Cloud computing, Infrastructure as a service (IaaS): nothing new about that. Yet the month of June saw two momentous announcements.
The first was from Microsoft, which announced the addition of IaaS to its Azure platform, along with a new management portal that may prove equally significant, for reasons I will give in a moment.
The second was from Google, at its IO 2012 conference, when it announced Google Compute Engine (GCE), which lets you launch Linux virtual machines (VMs) on Google's platform.
Google may be a new player in the IaaS market but you would also think that managing this stuff will come naturally to a company which has built its own search and cloud services on a massively scaleable cloud. Google also has a good track record in terms of reliability, when you look at its existing Google Apps services. It is not perfect; but then neither are others such as Amazon or Salesforce.com, both of which have occasional service interruptions.
In fact, one of the advantages of major new entrants into the market is the possibility of building fail-safe solutions across several cloud vendors, making it less likely that cloud downtime will cause severe loss of business.
What about Windows Azure? This one has made a big impression on me, partly because (unlike GCE) I have been able to try it out, as well as speaking to Microsoft Corporate VP Scott Guthrie about the new features.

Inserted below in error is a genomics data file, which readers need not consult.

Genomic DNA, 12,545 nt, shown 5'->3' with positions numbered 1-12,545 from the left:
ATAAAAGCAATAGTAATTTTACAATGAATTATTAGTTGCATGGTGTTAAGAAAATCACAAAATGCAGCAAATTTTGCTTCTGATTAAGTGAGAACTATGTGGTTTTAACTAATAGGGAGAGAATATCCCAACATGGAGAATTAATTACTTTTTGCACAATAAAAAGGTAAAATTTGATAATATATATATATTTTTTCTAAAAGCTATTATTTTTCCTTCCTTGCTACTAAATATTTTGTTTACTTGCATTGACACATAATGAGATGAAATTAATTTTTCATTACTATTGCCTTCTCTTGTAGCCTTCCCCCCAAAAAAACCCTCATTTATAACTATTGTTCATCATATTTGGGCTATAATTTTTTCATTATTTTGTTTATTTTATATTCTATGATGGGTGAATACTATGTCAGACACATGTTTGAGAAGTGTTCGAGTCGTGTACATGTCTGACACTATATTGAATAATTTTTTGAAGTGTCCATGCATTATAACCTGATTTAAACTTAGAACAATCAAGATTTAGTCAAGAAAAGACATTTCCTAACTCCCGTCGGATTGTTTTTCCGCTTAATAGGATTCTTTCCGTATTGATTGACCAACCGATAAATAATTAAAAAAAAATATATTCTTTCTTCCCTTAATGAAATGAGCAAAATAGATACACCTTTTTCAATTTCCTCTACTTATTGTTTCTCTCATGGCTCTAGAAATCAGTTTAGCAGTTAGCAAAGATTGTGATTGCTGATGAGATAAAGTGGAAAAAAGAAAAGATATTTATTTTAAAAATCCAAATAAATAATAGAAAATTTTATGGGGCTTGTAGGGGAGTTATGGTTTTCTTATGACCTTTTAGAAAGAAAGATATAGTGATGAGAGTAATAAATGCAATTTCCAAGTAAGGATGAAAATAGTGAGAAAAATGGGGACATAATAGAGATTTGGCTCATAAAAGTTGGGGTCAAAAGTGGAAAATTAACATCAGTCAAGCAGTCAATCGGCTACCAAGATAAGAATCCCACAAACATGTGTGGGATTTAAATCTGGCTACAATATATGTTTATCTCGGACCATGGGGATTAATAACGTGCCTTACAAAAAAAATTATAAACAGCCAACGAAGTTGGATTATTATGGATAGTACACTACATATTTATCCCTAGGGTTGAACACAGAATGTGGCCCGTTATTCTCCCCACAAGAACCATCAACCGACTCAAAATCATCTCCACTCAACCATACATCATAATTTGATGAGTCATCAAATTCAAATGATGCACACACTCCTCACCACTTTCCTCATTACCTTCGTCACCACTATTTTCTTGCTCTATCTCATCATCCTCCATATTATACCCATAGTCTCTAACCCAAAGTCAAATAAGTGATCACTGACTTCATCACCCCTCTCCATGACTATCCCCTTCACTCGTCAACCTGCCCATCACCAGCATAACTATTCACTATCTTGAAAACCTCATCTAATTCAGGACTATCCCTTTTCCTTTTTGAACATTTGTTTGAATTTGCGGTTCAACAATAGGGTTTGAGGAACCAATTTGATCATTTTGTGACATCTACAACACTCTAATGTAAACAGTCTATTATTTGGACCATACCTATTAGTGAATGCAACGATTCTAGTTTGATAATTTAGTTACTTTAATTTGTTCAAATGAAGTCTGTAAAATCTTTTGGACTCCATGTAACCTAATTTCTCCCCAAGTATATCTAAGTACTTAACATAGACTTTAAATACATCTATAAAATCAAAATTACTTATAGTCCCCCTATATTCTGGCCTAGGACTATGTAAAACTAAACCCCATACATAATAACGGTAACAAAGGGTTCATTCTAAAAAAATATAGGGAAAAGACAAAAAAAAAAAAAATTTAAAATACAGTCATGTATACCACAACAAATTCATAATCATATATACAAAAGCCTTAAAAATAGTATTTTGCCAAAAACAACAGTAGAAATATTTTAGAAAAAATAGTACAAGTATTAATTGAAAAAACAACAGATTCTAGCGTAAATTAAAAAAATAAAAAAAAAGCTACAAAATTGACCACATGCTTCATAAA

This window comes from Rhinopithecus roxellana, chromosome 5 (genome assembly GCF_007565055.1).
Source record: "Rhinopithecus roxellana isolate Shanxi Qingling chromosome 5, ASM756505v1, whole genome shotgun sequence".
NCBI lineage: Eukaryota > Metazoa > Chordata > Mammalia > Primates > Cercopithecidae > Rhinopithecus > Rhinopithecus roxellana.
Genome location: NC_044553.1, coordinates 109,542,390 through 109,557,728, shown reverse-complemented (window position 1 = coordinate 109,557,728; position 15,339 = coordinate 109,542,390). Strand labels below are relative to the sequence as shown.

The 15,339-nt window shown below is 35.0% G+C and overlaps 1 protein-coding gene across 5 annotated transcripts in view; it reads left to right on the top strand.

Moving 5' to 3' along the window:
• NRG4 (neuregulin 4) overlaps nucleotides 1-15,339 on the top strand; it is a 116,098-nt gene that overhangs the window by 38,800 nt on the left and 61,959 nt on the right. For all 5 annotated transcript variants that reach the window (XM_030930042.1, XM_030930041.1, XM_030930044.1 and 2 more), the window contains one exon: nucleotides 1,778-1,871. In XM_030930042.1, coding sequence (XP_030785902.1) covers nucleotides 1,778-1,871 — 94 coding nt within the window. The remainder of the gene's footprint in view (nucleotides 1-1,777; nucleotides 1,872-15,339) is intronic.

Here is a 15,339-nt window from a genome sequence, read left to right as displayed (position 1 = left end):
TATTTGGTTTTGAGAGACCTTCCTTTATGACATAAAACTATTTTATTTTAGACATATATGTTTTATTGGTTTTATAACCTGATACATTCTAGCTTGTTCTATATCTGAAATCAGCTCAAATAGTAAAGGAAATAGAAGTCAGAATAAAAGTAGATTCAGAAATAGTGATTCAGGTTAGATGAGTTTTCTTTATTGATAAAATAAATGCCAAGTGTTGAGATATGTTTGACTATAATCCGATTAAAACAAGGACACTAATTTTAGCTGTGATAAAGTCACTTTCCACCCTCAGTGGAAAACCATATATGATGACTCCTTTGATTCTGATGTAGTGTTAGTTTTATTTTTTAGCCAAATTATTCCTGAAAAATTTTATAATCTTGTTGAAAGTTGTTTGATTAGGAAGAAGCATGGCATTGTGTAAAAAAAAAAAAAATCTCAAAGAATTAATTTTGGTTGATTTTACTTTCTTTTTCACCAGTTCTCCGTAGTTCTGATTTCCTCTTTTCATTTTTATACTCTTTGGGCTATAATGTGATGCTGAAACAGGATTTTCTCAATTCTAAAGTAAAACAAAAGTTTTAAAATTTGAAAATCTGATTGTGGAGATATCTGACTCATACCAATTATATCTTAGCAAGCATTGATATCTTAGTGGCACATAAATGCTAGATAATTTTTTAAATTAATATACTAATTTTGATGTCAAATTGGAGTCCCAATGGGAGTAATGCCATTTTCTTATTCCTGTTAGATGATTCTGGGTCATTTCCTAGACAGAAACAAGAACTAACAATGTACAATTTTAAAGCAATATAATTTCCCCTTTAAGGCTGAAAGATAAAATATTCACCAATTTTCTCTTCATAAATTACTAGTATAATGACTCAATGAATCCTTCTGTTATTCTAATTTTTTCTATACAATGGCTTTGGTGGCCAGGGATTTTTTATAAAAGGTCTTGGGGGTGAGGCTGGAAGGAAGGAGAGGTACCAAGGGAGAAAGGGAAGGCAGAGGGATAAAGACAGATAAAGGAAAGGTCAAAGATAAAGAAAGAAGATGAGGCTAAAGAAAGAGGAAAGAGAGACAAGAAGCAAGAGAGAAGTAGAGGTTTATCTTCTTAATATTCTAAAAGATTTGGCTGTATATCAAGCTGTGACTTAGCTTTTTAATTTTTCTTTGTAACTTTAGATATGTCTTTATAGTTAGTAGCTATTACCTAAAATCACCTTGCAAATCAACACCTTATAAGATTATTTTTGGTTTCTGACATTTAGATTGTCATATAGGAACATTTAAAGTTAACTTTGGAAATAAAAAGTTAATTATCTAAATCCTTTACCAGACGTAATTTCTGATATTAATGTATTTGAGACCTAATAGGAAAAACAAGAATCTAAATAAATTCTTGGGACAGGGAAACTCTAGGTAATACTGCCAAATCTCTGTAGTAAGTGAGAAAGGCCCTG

He told me how, soon after he moved to work on Azure in 2011, his team sat down and tried using the service, encountering numerous problems ranging from sign-up difficulties to problems finding documentation.
Since then Microsoft has released not only a wide range of new features, including durable VMs alongside the existing stateless VMs, but also a new administration portal that is a pleasure to use.
Does that matter, when what really counts is the cloud technology, its performance and reliability?
I think it does. A good user experience changes behaviour. It is now so easy to log in and create a VM on Azure, that I will be using this myself when I need to spin up a server to test some software. Click Virtual Machine - From Gallery - pick an operating system - type a name and password, select a machine size, and it is done. A few minutes later you can log in with remote desktop and get working.
With a bit of effort, you can even connect Azure to your internal network.
If it is easy to get started, users are more likely to try it out and, all going well, start using the service in anger. My expectation is that Azure will see a lot more activity as a result.
It has taken too long, but Microsoft is now a real contender in cloud infrastructure.
With Google also coming into play, you may wonder if Amazon will finally feel some heat. I actually doubt that. It is a growing market, and Amazon is the leader by far.
It seems to me that it is more the other, smaller cloud hosters who should worry, as well as those in the on-premise server market. Increasingly, you will not only be testing your new solutions in the cloud, but deploying them there as well.